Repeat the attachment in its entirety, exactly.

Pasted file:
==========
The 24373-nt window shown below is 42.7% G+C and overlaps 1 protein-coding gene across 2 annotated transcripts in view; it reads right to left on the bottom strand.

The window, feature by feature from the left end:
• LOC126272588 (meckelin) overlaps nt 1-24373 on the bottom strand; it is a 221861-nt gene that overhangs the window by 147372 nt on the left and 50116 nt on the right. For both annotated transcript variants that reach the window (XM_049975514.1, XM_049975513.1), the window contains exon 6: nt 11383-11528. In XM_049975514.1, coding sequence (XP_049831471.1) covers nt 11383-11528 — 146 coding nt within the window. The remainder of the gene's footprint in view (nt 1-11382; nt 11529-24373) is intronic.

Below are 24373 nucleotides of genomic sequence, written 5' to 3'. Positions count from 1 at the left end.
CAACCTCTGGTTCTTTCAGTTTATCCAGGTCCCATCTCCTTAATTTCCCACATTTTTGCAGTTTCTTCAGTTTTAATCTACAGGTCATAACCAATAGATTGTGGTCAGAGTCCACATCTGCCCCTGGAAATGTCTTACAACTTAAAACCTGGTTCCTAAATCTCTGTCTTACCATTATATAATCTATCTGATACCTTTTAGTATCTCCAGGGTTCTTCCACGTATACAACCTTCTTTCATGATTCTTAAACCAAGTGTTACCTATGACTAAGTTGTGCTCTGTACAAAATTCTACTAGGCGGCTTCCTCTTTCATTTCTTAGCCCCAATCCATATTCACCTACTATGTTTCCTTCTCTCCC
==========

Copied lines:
The 24373-nt window shown below is 42.7% G+C and overlaps 1 protein-coding gene across 2 annotated transcripts in view; it reads right to left on the bottom strand.

The window, feature by feature from the left end:
• LOC126272588 (meckelin) overlaps nt 1-24373 on the bottom strand; it is a 221861-nt gene that overhangs the window by 147372 nt on the left and 50116 nt on the right. For both annotated transcript variants that reach the window (XM_049975514.1, XM_049975513.1), the window contains exon 6: nt 11383-11528. In XM_049975514.1, coding sequence (XP_049831471.1) covers nt 11383-11528 — 146 coding nt within the window. The remainder of the gene's footprint in view (nt 1-11382; nt 11529-24373) is intronic.

Below are 24373 nucleotides of genomic sequence, written 5' to 3'. Positions count from 1 at the left end.
CAACCTCTGGTTCTTTCAGTTTATCCAGGTCCCATCTCCTTAATTTCCCACATTTTTGCAGTTTCTTCAGTTTTAATCTACAGGTCATAACCAATAGATTGTGGTCAGAGTCCACATCTGCCCCTGGAAATGTCTTACAACTTAAAACCTGGTTCCTAAATCTCTGTCTTACCATTATATAATCTATCTGATACCTTTTAGTATCTCCAGGGTTCTTCCACGTATACAACCTTCTTTCATGATTCTTAAACCAAGTGTTACCTATGACTAAGTTGTGCTCTGTACAAAATTCTACTAGGCGGCTTCCTCTTTCATTTCTTAGCCCCAATCCATATTCACCTACTATGTTTCCTTCTCTCCC